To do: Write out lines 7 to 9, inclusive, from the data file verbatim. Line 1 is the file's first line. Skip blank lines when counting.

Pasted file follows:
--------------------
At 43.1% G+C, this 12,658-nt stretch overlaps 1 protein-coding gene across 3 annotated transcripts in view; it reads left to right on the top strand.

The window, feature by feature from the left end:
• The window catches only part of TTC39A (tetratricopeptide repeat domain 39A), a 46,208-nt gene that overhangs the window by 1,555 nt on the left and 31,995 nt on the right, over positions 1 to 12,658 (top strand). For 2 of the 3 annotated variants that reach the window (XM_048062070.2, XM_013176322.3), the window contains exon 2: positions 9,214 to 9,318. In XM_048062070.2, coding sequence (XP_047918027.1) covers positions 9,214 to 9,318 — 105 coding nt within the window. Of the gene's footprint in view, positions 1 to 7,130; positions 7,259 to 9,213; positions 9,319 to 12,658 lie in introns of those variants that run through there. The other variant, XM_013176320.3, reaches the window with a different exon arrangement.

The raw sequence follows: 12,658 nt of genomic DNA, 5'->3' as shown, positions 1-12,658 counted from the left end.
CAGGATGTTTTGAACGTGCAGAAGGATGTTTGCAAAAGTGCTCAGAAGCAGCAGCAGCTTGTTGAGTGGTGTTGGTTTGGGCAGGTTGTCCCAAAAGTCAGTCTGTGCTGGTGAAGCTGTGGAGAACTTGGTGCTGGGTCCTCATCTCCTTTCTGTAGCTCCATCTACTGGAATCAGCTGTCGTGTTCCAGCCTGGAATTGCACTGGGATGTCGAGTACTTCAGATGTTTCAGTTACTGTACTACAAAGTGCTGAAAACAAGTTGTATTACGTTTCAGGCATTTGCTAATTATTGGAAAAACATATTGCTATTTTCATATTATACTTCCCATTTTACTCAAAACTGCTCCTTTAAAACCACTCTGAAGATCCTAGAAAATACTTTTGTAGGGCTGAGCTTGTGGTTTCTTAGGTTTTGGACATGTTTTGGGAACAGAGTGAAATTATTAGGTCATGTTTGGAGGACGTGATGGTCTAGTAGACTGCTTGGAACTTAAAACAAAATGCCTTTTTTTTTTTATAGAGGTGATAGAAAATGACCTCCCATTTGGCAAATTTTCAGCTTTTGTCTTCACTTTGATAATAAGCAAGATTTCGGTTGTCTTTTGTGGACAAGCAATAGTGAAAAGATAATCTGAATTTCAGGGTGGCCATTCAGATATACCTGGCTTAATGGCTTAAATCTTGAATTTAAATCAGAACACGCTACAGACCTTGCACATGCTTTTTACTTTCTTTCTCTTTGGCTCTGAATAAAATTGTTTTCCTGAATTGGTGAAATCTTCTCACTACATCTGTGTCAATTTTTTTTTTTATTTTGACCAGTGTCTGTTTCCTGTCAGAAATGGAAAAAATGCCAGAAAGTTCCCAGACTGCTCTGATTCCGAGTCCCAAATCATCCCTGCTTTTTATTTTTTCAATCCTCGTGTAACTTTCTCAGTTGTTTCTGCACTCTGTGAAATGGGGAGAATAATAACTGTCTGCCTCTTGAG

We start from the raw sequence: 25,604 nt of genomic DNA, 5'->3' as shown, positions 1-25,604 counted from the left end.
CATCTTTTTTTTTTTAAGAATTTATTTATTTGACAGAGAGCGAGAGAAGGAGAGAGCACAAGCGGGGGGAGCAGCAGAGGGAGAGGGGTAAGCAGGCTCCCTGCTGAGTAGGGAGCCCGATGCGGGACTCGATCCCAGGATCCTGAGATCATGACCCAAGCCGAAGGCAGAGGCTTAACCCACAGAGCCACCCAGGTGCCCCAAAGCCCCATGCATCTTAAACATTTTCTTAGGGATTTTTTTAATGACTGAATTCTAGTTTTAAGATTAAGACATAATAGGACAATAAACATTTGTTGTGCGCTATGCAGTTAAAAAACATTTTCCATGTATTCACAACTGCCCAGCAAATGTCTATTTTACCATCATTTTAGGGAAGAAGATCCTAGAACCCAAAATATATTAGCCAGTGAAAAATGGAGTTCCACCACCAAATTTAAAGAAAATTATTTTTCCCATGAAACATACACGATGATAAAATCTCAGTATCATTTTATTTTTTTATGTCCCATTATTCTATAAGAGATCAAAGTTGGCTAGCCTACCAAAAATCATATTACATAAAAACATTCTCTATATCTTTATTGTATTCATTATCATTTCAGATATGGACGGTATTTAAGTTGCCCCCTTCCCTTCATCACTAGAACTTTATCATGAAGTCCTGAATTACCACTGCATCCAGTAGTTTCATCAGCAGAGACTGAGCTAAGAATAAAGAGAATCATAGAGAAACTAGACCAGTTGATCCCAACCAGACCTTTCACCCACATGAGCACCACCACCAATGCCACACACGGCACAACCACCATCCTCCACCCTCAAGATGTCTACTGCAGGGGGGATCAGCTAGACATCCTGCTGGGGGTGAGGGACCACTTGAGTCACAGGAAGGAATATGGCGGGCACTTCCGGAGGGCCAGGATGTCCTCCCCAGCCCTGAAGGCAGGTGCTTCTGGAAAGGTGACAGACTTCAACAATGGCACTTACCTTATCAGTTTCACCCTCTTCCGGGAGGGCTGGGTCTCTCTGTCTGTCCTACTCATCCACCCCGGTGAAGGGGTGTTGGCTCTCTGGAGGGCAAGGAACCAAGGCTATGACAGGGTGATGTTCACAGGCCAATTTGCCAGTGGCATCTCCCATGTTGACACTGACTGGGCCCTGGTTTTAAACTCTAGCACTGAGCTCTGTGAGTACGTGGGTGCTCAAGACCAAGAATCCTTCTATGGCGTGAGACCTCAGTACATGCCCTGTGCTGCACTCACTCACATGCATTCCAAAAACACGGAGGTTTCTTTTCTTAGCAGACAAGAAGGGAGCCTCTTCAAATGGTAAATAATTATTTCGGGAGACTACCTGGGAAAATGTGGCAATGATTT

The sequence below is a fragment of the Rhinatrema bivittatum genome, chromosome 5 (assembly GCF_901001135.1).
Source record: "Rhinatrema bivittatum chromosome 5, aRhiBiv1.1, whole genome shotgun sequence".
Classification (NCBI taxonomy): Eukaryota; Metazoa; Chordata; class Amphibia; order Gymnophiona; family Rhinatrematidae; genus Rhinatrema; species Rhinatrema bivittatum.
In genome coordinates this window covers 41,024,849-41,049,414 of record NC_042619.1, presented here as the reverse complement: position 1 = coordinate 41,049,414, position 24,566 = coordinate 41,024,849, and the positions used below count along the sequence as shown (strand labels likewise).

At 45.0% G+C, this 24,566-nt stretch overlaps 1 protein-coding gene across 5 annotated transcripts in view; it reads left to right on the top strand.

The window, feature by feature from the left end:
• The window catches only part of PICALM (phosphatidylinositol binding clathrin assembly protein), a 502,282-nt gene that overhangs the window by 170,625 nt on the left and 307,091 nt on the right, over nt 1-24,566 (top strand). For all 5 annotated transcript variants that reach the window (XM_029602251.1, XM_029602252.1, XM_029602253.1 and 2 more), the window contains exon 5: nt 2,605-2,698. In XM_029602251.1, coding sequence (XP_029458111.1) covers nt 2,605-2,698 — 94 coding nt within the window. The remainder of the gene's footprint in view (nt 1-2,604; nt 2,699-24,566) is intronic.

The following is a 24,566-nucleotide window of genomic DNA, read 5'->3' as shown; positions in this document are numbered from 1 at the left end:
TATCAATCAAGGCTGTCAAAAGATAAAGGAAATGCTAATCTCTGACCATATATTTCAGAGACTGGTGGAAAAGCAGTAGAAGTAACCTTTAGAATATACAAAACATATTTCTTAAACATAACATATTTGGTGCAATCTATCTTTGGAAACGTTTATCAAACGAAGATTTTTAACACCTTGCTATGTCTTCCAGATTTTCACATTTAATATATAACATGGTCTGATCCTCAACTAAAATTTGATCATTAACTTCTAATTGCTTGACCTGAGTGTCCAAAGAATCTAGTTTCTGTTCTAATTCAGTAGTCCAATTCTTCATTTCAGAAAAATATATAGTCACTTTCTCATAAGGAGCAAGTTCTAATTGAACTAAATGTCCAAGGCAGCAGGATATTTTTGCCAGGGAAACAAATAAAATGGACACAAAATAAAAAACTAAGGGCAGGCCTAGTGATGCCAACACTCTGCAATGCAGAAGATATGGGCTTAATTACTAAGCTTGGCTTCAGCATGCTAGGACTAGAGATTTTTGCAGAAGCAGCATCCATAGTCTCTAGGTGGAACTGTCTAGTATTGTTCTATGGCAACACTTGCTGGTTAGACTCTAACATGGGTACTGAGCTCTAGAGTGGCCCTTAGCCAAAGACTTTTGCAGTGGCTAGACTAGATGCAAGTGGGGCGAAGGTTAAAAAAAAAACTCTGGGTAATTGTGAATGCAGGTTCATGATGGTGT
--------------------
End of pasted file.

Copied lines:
CATCTTTTTTTTTTTAAGAATTTATTTATTTGACAGAGAGCGAGAGAAGGAGAGAGCACAAGCGGGGGGAGCAGCAGAGGGAGAGGGGTAAGCAGGCTCCCTGCTGAGTAGGGAGCCCGATGCGGGACTCGATCCCAGGATCCTGAGATCATGACCCAAGCCGAAGGCAGAGGCTTAACCCACAGAGCCACCCAGGTGCCCCAAAGCCCCATGCATCTTAAACATTTTCTTAGGGATTTTTTTAATGACTGAATTCTAGTTTTAAGATTAAGACATAATAGGACAATAAACATTTGTTGTGCGCTATGCAGTTAAAAAACATTTTCCATGTATTCACAACTGCCCAGCAAATGTCTATTTTACCATCATTTTAGGGAAGAAGATCCTAGAACCCAAAATATATTAGCCAGTGAAAAATGGAGTTCCACCACCAAATTTAAAGAAAATTATTTTTCCCATGAAACATACACGATGATAAAATCTCAGTATCATTTTATTTTTTTATGTCCCATTATTCTATAAGAGATCAAAGTTGGCTAGCCTACCAAAAATCATATTACATAAAAACATTCTCTATATCTTTATTGTATTCATTATCATTTCAGATATGGACGGTATTTAAGTTGCCCCCTTCCCTTCATCACTAGAACTTTATCATGAAGTCCTGAATTACCACTGCATCCAGTAGTTTCATCAGCAGAGACTGAGCTAAGAATAAAGAGAATCATAGAGAAACTAGACCAGTTGATCCCAACCAGACCTTTCACCCACATGAGCACCACCACCAATGCCACACACGGCACAACCACCATCCTCCACCCTCAAGATGTCTACTGCAGGGGGGATCAGCTAGACATCCTGCTGGGGGTGAGGGACCACTTGAGTCACAGGAAGGAATATGGCGGGCACTTCCGGAGGGCCAGGATGTCCTCCCCAGCCCTGAAGGCAGGTGCTTCTGGAAAGGTGACAGACTTCAACAATGGCACTTACCTTATCAGTTTCACCCTCTTCCGGGAGGGCTGGGTCTCTCTGTCTGTCCTACTCATCCACCCCGGTGAAGGGGTGTTGGCTCTCTGGAGGGCAAGGAACCAAGGCTATGACAGGGTGATGTTCACAGGCCAATTTGCCAGTGGCATCTCCCATGTTGACACTGACTGGGCCCTGGTTTTAAACTCTAGCACTGAGCTCTGTGAGTACGTGGGTGCTCAAGACCAAGAATCCTTCTATGGCGTGAGACCTCAGTACATGCCCTGTGCTGCACTCACTCACATGCATTCCAAAAACACGGAGGTTTCTTTTCTTAGCAGACAAGAAGGGAGCCTCTTCAAATGGTAAATAATTATTTCGGGAGACTACCTGGGAAAATGTGGCAATGATTT

The sequence below is a fragment of the Rhinatrema bivittatum genome, chromosome 5 (assembly GCF_901001135.1).
Source record: "Rhinatrema bivittatum chromosome 5, aRhiBiv1.1, whole genome shotgun sequence".